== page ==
anon_mkdir_write_enable=YES
write_enable=YES
anon_upload_enable=YES

You also need to enable the below in selinux:
setsebool -P allow_ftpd_anon_write 1

When a user connects on the FTP server with the username anonymous, that user connects on the server as a user named ftp.
cat /etc/passwd | grep ftp
Whenever an anonymous user logs in, they are taken to the ftp user's home directory /var/ftp.
You can change this in the /etc/passwd file. Note that the anonymous root directory defined in /etc/passwd cannot be writable by anonymous. If it is, anonymous will not be able to log in.

Any directory that is going to be used on read FTP operations must be labelled as public_content_t
chcon -R -t public_content_t /var/ftp/pub/

Any directory that is going to be used on read-write FTP operations must be labelled as public_content_rw_t
chcon -R -t public_content_rw_t /var/pub/ftp

Users listed in /etc/vsftpd/user_list are not allowed to log onto the FTP server. Uncomment the following in /etc/vsftpd/vsftpd.conf to enforce restrictions placed in /etc/vsftpd/user_list.
userlist_enable=YES

To allow upload/download in user home directories when selinux is enforced:
setsebool ftp_home_dir 1

Configure FTP to chroot local users into their home directory.
Uncomment the below line in /etc/vstpfd/vsftpd.conf
chroot_local_user=YES
Now normal users will not be able to navigate outside their home directory.

Client's will need to install the ftp client to connect to the server.
yum install ftp
OR
Install lftp using apt-get install lftp

Using LFTP
To start off with connect to the FTP server:
lftp 192.168.18.05

Login to the FTP server via lftp:
lftp 192.168.18.05:~> user yourusername
Password: (Enter your password)

As soon as you are logged in, you can list the remote folders using ls, list all available commands via help.

Let's assume that you have a folder htdocs, that you want to download from your ftp server, just do:
mirror htdocs
This will copy the htdocs folder from the remote ftp server to the local folder you are currently in.

If you want to do the opposite, so copying the local folder htdocs to the remote ftp server, just do:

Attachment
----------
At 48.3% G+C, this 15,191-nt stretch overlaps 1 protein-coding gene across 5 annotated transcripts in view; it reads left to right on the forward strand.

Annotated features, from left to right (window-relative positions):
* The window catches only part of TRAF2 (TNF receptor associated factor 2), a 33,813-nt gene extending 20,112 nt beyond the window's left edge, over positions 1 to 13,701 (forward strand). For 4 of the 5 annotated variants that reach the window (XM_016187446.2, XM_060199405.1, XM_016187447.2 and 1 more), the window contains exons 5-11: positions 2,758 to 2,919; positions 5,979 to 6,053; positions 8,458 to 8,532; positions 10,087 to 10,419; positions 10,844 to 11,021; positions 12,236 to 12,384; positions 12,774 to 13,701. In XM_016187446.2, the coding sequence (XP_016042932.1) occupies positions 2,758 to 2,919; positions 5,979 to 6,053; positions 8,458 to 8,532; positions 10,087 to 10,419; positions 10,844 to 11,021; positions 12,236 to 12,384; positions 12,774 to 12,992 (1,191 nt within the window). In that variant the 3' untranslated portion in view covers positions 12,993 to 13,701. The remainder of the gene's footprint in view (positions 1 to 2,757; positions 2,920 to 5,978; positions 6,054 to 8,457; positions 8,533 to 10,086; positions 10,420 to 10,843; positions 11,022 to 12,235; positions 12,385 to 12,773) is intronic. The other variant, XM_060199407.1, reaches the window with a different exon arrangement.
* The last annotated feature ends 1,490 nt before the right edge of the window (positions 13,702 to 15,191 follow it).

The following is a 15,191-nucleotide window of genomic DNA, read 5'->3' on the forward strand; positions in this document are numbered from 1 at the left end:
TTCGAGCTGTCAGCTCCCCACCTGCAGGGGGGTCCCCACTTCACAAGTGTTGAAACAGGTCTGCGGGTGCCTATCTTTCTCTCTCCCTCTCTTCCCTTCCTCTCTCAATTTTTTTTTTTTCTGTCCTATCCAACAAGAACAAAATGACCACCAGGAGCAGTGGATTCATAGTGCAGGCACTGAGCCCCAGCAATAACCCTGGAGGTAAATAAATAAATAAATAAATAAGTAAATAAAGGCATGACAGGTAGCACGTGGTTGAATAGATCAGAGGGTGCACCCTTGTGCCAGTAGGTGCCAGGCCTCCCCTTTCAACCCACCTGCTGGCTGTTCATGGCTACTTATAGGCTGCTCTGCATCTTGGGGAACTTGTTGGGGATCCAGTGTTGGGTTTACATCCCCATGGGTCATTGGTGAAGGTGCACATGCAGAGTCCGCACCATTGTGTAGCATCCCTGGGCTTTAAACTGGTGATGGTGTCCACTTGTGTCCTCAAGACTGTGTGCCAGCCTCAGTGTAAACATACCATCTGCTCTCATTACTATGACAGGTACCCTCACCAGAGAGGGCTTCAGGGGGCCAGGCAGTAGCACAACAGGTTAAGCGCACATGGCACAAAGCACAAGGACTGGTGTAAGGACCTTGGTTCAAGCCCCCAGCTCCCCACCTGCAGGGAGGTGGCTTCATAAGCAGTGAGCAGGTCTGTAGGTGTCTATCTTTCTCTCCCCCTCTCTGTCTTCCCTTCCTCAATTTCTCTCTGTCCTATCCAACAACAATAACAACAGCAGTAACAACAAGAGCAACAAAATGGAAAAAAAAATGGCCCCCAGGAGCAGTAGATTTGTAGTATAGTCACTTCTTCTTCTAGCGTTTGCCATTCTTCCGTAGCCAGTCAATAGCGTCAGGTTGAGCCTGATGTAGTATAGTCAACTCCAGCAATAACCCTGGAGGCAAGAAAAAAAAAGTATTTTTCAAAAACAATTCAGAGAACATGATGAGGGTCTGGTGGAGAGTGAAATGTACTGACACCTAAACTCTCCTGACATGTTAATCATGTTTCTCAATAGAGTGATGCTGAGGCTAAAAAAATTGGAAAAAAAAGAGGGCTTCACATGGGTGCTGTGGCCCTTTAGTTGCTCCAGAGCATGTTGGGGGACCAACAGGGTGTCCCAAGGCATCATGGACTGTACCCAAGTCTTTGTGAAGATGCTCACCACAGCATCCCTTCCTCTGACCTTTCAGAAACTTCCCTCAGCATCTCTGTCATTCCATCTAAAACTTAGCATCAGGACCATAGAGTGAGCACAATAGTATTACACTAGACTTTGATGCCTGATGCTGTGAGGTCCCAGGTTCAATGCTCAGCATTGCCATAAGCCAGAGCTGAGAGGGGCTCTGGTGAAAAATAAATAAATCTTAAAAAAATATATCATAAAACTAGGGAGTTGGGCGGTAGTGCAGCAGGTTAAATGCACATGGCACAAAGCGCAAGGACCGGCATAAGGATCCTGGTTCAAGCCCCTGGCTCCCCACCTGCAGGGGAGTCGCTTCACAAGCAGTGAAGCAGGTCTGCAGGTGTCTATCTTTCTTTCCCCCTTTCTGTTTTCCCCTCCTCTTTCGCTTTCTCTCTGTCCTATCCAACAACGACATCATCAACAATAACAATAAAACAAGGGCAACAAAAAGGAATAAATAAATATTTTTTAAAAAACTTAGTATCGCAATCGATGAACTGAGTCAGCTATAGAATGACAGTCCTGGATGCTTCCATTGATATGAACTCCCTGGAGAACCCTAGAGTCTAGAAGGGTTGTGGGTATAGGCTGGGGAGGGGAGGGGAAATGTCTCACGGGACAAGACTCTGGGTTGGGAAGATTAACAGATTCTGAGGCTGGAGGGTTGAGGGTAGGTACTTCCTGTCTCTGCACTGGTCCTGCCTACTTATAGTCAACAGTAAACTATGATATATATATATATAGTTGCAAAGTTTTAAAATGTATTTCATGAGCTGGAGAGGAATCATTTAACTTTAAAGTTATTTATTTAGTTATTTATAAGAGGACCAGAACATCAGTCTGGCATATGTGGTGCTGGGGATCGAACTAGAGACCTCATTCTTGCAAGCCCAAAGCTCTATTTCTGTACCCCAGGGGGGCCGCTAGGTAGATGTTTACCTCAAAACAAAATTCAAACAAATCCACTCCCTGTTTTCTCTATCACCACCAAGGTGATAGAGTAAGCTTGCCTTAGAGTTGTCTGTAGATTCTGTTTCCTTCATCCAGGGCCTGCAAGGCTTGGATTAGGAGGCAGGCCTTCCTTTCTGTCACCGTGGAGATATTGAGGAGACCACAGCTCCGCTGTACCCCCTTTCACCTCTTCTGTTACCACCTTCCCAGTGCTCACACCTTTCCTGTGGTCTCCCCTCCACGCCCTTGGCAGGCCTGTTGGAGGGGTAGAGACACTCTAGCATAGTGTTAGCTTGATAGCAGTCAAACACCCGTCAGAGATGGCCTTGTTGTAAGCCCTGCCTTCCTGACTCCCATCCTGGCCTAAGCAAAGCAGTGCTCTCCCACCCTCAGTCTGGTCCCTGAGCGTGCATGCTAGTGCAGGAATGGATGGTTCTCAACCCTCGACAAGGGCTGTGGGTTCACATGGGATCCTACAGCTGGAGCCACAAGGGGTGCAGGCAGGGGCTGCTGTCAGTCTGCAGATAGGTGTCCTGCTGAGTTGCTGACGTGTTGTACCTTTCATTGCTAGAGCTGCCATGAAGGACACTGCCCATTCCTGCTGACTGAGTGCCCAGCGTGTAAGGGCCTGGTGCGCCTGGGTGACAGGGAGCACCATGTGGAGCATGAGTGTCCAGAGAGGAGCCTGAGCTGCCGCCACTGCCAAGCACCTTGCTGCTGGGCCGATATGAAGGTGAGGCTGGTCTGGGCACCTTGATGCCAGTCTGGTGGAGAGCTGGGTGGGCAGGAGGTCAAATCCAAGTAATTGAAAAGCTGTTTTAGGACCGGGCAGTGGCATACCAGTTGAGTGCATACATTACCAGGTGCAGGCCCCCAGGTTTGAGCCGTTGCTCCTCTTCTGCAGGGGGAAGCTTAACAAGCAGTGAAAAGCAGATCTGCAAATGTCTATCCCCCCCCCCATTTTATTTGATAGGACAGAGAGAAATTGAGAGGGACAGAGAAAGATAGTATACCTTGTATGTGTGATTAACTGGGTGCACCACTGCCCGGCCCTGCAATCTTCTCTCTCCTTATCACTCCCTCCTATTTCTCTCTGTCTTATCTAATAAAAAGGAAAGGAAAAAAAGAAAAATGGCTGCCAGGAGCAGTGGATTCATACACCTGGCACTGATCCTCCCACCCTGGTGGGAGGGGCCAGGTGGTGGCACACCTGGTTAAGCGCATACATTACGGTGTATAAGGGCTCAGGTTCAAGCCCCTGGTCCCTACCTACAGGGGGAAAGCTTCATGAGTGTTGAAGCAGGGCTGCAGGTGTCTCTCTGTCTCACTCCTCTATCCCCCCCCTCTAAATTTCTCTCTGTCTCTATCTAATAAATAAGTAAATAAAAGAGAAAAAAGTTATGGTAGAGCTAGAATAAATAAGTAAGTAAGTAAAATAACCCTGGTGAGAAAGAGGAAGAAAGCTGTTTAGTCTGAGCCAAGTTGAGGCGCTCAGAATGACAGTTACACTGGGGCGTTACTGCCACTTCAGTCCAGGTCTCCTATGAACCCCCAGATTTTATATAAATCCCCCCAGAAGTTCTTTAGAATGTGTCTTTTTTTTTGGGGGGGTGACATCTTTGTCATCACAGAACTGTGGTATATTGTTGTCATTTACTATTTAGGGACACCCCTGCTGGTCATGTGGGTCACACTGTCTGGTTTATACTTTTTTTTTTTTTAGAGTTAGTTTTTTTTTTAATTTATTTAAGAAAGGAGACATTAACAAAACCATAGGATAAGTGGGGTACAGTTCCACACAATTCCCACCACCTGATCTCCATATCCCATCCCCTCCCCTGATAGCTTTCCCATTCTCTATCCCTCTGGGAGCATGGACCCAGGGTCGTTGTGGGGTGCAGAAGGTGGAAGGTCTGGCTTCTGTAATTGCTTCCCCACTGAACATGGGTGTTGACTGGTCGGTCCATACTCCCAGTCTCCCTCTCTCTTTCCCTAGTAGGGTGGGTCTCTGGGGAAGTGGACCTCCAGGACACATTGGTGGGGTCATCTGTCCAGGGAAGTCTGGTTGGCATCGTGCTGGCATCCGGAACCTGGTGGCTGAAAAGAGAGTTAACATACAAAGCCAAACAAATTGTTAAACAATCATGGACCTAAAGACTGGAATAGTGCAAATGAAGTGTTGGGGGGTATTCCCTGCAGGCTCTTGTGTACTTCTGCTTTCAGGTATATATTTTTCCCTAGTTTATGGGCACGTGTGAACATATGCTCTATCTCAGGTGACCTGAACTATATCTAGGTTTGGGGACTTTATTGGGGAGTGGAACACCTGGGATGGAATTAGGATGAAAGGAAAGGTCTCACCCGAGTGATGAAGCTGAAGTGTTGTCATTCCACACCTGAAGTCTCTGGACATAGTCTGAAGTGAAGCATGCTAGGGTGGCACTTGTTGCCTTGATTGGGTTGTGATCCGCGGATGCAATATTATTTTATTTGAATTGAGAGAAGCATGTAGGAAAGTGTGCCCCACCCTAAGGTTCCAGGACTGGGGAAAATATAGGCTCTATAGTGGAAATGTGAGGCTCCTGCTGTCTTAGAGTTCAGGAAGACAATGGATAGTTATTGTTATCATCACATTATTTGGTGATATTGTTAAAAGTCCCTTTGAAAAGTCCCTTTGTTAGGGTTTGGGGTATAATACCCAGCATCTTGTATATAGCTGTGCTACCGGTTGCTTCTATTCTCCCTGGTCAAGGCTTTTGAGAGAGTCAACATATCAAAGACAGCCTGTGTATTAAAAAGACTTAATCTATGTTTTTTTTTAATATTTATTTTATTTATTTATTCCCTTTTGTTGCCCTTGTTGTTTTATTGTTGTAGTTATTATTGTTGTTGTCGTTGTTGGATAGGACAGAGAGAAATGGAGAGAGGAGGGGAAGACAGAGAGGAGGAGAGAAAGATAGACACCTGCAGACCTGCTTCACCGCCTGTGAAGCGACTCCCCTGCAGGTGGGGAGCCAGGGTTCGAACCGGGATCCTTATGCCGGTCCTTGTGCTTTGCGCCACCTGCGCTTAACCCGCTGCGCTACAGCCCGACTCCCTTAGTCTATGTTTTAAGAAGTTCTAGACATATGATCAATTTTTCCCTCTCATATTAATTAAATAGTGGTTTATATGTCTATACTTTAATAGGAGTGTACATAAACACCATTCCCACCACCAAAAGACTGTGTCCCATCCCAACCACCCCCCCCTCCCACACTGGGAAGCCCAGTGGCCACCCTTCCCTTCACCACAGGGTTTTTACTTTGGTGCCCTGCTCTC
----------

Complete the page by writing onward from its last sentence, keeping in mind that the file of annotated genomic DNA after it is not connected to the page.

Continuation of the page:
mirror -R local-dir

Passive Mode
When a user on an FTP session runs a command like ls an active TCP session is envoked. You need to specify the passive port range on your ftp server and open the required ports eg:
In your vsftpd config file:
pasv_enable=YES
pasv_min_port=30000
pasv_max_port=33333

Open the ports in iptables:
iptables -I INPUT 1 -p tcp -m tcp --dport 30000:33333 -j ACCEPT


NFS

Provide network shares to specific clients.

Install NFS.
yum install nfs4-acl-tools nfs-utils

Turn NFS services on at boot:
chkconfig nfs on
chkconfig nfslock on
chkconfig rpcbind on

Don’t start NFS service yet, you need to edit configuration first.

The NFS config file is:
/etc/sysconfig/nfs

Advertise NFS v4 only by uncommenting the below in /etc/sysconfig/nfs:
MOUNTD_NFS_V2=“no”
MOUNTD_NFS_V3=“no”
RPCNFSARGS=“-N 2 -N 3”

Edit the resource list, which identifies what shares are available to clients.
vi /etc/exports

Format:
<mount point> <host><permission/options>
Eg:
/home *(ro,sync,root_squash)

* means any client/ip.
Remember, NFS uses standard file permissions/acls etc.
root_squash - prevent users with root permissions from messing with shares.
ro is readonly and will overrule file permissions.
rw is read write, but won’t overrule file permissions.

Once you have added your shares to /etc/exports, start the NFS services:
service nfs start
service nfslock start

After making changes to /etc/exports, rather than restart the nfs service, type the below to avoid any disruption to connected clients:
exportfs -avr

Exported resources are listed in:
/var/lib/nfs/etab

Verify that the NFS daemon is only running NFS v4:
rpcinfo -p

NFS v4 only requires a single firewall rule to allow clients to access shares:
iptables -I INPUT 1 -p tcp -m tcp —dport 2049 -j ACCEPT

For NFS to function properly you need to set the following to off in selinux. However I can’t see nfs_export_all_ro and nfs_export_all_rw in centos 6.


Provide network shares suitable for group collaboration.

On the client install:
yum install nfs4-acl-tools nfs-utils

Clients only need to run rpcbind to mount NFS shares:
chkconfig rpcbind on
service rpcbind start

Mount an NFS share:
mount -t nfs 192.168.1.4:/tmp/share /opt/local

List mounted shares:
nfsstat -m
mount | grep nfs

On the NFS server, to view connected NFS clients: